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Tempest - Living In Fear CD (album) cover

LIVING IN FEAR

Tempest

 

Heavy Prog

3.22 | 36 ratings

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friso
Prog Reviewer
5 stars Tempest - Living in Fear (1974)

Tempest was an English heavy progrock outfit of the mid-seventies, nowadays primarily known for the presence of the then soon to be fusion-icon Allan Holdsworth on the debut-album. This second album has endured some serious criticisms, most of which I myself find uneasy to comprehend.

Tempest is a trio founded by ex-Colosseum (and ex John Mayal & The Bluesbrakers) drummer Jon Hiseman. A very talented musician indeed. Guitarist Ollie Halsall (Mike Patto, Kevin Ayers) is nothing short of amazing in skill and his playing is simply glorious throughout, blending jazz-rock and accurate heavy rock. Halsall also plays various keyboard on the album, adding to the progressive textures of the music. Moreover, Halsall proves to be a very exciting and gifted vocalist! Mark Clark (Colosseum, Uriah Heep) is a great groovy & melodic bass-player.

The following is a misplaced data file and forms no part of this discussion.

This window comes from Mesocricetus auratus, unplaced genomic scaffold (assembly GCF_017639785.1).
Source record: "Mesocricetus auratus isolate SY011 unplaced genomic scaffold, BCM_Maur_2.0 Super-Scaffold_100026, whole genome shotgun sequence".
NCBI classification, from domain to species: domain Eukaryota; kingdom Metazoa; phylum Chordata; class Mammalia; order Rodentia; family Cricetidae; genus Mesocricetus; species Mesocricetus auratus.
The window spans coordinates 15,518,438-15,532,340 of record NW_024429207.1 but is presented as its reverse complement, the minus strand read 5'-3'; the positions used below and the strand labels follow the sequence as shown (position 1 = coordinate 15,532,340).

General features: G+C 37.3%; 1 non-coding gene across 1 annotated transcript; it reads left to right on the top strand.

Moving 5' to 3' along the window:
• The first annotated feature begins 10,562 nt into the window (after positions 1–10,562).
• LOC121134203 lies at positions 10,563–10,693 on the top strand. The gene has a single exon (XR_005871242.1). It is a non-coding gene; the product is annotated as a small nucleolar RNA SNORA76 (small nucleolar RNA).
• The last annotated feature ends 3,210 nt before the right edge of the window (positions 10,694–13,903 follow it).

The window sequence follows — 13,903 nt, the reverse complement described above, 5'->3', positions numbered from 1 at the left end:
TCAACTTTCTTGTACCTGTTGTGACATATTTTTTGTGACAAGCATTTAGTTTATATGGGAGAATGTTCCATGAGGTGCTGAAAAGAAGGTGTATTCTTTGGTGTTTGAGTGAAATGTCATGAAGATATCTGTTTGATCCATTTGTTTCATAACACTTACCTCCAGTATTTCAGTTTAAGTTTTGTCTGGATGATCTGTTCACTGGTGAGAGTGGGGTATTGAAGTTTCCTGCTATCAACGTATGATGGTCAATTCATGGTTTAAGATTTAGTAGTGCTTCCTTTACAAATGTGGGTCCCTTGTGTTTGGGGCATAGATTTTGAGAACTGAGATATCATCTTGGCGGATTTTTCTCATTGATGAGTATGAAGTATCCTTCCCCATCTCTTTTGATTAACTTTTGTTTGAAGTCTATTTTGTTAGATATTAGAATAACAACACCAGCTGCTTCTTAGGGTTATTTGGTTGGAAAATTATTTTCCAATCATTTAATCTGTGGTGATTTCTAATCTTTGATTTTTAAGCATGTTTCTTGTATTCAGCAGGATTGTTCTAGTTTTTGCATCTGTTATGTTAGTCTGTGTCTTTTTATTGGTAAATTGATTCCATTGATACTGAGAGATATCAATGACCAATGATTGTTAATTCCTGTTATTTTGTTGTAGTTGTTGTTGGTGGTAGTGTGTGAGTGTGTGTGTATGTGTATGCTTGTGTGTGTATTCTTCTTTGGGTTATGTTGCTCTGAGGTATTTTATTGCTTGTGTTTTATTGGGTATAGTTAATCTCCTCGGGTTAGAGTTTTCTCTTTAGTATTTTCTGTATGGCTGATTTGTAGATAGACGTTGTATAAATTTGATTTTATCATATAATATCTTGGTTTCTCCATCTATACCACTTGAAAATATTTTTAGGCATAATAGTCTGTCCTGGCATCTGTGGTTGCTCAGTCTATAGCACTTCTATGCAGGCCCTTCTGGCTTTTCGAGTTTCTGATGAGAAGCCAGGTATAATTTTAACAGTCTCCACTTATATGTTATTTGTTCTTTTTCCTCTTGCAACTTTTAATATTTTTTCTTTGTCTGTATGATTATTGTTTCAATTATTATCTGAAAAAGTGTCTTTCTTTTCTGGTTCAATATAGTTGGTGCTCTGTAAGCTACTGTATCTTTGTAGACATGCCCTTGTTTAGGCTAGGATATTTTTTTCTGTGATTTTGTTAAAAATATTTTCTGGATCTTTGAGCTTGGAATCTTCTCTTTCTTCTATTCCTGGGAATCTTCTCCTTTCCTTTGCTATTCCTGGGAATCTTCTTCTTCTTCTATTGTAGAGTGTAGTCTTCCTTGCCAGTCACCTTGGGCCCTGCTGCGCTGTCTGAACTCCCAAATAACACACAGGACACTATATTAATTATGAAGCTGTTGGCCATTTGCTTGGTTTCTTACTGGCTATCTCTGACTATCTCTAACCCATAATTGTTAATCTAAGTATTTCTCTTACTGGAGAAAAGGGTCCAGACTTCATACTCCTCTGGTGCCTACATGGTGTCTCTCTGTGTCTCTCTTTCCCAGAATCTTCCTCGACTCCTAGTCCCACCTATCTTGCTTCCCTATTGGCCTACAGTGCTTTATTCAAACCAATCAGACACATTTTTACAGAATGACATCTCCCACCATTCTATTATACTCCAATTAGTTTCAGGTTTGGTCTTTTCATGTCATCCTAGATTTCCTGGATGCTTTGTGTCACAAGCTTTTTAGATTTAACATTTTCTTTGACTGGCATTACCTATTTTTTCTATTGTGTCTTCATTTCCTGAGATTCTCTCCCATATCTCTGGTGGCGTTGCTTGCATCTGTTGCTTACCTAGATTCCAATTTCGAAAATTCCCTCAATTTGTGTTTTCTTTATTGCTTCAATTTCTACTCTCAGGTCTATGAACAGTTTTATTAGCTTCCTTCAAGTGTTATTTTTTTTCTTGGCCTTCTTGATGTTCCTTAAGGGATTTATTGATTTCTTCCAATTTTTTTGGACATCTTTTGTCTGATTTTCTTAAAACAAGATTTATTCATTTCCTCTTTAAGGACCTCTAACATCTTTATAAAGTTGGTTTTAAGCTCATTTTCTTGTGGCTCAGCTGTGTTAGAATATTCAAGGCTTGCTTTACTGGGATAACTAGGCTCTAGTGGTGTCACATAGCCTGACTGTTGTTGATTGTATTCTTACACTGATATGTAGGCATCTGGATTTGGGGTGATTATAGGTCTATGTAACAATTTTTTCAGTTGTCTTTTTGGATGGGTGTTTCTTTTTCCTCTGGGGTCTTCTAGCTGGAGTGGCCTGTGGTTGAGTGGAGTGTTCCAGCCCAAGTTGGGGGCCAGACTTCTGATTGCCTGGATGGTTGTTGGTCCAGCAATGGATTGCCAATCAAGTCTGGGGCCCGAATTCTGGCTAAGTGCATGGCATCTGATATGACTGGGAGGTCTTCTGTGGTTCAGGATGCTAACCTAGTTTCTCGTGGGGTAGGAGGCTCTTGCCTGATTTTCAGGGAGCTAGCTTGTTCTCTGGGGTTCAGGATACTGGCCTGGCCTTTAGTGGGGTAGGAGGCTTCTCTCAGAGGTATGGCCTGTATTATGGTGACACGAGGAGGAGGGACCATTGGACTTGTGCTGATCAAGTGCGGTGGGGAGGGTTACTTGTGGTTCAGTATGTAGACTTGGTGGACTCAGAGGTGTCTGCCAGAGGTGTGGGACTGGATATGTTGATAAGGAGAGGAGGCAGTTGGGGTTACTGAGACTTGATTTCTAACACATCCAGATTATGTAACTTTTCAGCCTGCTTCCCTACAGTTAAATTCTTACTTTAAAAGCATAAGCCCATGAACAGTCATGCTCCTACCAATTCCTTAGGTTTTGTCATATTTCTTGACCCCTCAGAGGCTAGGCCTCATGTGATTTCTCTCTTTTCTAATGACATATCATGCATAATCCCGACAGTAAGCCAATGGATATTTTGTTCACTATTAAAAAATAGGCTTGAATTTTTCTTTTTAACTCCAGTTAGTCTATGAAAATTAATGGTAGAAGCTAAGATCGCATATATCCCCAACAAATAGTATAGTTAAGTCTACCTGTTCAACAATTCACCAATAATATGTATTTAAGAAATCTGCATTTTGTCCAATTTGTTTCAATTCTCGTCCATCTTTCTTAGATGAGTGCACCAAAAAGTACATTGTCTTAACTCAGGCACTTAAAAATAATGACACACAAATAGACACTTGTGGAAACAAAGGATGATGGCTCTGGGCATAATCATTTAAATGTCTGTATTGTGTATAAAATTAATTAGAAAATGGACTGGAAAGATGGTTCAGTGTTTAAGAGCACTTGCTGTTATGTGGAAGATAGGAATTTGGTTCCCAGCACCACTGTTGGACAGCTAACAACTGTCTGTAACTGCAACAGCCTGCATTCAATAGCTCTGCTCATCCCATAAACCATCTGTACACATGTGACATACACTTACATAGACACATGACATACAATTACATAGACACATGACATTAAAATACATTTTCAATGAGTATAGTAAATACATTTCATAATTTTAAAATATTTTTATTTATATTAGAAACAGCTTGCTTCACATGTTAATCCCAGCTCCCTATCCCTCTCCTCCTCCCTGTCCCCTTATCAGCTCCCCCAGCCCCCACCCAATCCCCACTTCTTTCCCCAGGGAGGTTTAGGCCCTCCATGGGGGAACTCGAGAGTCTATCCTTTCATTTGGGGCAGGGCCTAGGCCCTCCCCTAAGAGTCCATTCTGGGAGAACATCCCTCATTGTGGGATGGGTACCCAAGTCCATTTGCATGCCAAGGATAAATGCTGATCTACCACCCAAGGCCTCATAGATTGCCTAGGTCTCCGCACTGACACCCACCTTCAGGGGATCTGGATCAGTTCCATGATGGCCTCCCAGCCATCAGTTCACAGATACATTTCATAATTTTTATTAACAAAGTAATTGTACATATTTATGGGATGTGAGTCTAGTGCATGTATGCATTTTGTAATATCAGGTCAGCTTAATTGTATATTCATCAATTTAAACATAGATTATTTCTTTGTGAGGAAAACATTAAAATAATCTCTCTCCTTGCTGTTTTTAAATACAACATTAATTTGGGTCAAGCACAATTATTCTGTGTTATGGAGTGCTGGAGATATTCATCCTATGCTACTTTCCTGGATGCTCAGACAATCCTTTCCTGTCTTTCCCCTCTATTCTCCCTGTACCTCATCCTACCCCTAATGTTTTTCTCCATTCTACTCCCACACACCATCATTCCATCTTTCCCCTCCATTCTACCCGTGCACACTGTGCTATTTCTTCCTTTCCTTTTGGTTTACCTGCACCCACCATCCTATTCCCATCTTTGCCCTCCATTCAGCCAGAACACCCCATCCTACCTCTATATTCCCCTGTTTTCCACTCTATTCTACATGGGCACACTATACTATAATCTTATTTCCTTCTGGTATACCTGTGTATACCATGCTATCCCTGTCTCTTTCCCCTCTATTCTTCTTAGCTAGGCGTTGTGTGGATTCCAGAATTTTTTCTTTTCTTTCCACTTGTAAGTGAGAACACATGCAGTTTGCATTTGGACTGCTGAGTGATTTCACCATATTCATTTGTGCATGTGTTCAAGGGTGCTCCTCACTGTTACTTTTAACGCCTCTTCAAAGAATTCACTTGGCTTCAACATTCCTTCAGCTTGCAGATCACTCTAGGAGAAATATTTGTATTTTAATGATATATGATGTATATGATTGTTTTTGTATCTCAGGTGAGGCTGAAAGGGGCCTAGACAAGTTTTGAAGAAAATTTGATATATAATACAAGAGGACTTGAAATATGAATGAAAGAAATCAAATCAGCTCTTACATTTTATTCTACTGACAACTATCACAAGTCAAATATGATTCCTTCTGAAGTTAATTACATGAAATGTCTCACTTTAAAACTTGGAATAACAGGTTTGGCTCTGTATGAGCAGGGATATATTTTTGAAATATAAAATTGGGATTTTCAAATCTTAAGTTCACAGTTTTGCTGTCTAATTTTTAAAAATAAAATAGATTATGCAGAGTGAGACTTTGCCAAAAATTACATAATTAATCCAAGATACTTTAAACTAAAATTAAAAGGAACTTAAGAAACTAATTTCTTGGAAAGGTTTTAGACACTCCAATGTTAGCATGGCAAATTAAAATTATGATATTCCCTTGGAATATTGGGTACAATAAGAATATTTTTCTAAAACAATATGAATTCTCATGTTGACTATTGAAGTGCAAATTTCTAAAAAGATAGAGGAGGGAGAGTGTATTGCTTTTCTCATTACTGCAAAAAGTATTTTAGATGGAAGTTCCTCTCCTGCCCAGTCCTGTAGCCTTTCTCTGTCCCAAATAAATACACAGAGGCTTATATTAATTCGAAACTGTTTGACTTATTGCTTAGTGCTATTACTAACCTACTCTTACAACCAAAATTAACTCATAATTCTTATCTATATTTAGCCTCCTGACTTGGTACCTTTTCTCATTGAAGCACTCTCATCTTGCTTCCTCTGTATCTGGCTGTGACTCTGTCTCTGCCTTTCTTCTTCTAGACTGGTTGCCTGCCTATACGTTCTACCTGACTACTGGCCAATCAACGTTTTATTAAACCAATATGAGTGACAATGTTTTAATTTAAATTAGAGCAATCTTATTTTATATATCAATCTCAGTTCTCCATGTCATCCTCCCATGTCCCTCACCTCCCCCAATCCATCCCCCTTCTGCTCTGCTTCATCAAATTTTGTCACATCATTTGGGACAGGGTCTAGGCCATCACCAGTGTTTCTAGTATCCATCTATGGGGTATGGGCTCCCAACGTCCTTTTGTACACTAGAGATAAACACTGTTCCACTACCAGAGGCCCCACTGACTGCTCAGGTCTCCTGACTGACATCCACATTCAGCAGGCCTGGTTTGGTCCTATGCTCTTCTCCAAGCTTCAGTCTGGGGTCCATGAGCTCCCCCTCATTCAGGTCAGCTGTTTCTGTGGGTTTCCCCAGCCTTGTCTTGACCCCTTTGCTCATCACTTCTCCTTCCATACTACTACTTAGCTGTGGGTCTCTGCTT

The songs have rock 'n roll, heavy rock, art-rock and jazz-rock influences. The band has an intense feel and well performed vocals that give the music an extra push. Within the song Tempest manages to integrated progressive elements (rhythms, chords-changes, original harmonies) without loosing that fine rockin' atmosphere. During some extended solo-sections the band freely shows how brilliant it can play, with the guitars of Halsall being especially exciting. Some have criticized the album for not having songs that 'really work', but I really find most of these tracks very catchy and uplifting.

Conclusion. Like most early heavy progressive rock groups Tempest must have been unable to find its audiance, being to progressive for rockers and to straightforward for symphonic prog listeneres. But if you like heavy prog like May Blitz and Captain Beyond this will surely please your ears. Fans of Uriah Heep, Deep Purple, Thin Lizzy (because of the melodic bass) and Colosseum might also want to give this album a try. Five stars for this one, a forgotten gem for sure.

friso | 5/5 |

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